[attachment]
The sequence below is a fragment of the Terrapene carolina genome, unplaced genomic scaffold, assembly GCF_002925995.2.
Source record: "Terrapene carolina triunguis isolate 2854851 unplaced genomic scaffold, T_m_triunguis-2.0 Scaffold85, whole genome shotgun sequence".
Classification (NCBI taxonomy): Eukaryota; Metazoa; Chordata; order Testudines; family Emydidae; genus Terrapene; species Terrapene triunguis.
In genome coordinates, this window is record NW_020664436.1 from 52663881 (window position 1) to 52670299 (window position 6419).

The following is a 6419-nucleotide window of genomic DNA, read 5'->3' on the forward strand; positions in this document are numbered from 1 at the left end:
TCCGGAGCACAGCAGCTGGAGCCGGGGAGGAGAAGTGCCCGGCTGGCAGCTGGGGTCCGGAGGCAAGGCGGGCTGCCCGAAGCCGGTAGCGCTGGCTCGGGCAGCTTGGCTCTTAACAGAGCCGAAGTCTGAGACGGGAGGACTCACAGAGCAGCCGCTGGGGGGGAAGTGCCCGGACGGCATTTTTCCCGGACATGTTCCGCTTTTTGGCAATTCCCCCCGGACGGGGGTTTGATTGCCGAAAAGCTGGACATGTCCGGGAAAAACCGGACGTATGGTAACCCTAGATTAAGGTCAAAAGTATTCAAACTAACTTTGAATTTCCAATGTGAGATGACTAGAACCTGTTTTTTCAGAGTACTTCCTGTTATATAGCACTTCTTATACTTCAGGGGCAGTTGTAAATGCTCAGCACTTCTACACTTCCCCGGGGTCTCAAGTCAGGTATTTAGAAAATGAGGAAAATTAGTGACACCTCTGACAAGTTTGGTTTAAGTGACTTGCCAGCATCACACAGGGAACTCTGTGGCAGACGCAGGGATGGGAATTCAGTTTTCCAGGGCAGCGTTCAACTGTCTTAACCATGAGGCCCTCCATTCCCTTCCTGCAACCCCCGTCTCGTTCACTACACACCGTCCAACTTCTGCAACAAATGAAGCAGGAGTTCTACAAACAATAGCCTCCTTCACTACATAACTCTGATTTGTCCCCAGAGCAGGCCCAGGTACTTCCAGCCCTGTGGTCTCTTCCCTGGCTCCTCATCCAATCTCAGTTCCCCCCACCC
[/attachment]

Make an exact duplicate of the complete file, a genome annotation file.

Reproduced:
The sequence below is a fragment of the Terrapene carolina genome, unplaced genomic scaffold, assembly GCF_002925995.2.
Source record: "Terrapene carolina triunguis isolate 2854851 unplaced genomic scaffold, T_m_triunguis-2.0 Scaffold85, whole genome shotgun sequence".
Classification (NCBI taxonomy): Eukaryota; Metazoa; Chordata; order Testudines; family Emydidae; genus Terrapene; species Terrapene triunguis.
In genome coordinates, this window is record NW_020664436.1 from 52663881 (window position 1) to 52670299 (window position 6419).

The following is a 6419-nucleotide window of genomic DNA, read 5'->3' on the forward strand; positions in this document are numbered from 1 at the left end:
TCCGGAGCACAGCAGCTGGAGCCGGGGAGGAGAAGTGCCCGGCTGGCAGCTGGGGTCCGGAGGCAAGGCGGGCTGCCCGAAGCCGGTAGCGCTGGCTCGGGCAGCTTGGCTCTTAACAGAGCCGAAGTCTGAGACGGGAGGACTCACAGAGCAGCCGCTGGGGGGGAAGTGCCCGGACGGCATTTTTCCCGGACATGTTCCGCTTTTTGGCAATTCCCCCCGGACGGGGGTTTGATTGCCGAAAAGCTGGACATGTCCGGGAAAAACCGGACGTATGGTAACCCTAGATTAAGGTCAAAAGTATTCAAACTAACTTTGAATTTCCAATGTGAGATGACTAGAACCTGTTTTTTCAGAGTACTTCCTGTTATATAGCACTTCTTATACTTCAGGGGCAGTTGTAAATGCTCAGCACTTCTACACTTCCCCGGGGTCTCAAGTCAGGTATTTAGAAAATGAGGAAAATTAGTGACACCTCTGACAAGTTTGGTTTAAGTGACTTGCCAGCATCACACAGGGAACTCTGTGGCAGACGCAGGGATGGGAATTCAGTTTTCCAGGGCAGCGTTCAACTGTCTTAACCATGAGGCCCTCCATTCCCTTCCTGCAACCCCCGTCTCGTTCACTACACACCGTCCAACTTCTGCAACAAATGAAGCAGGAGTTCTACAAACAATAGCCTCCTTCACTACATAACTCTGATTTGTCCCCAGAGCAGGCCCAGGTACTTCCAGCCCTGTGGTCTCTTCCCTGGCTCCTCATCCAATCTCAGTTCCCCCCACCC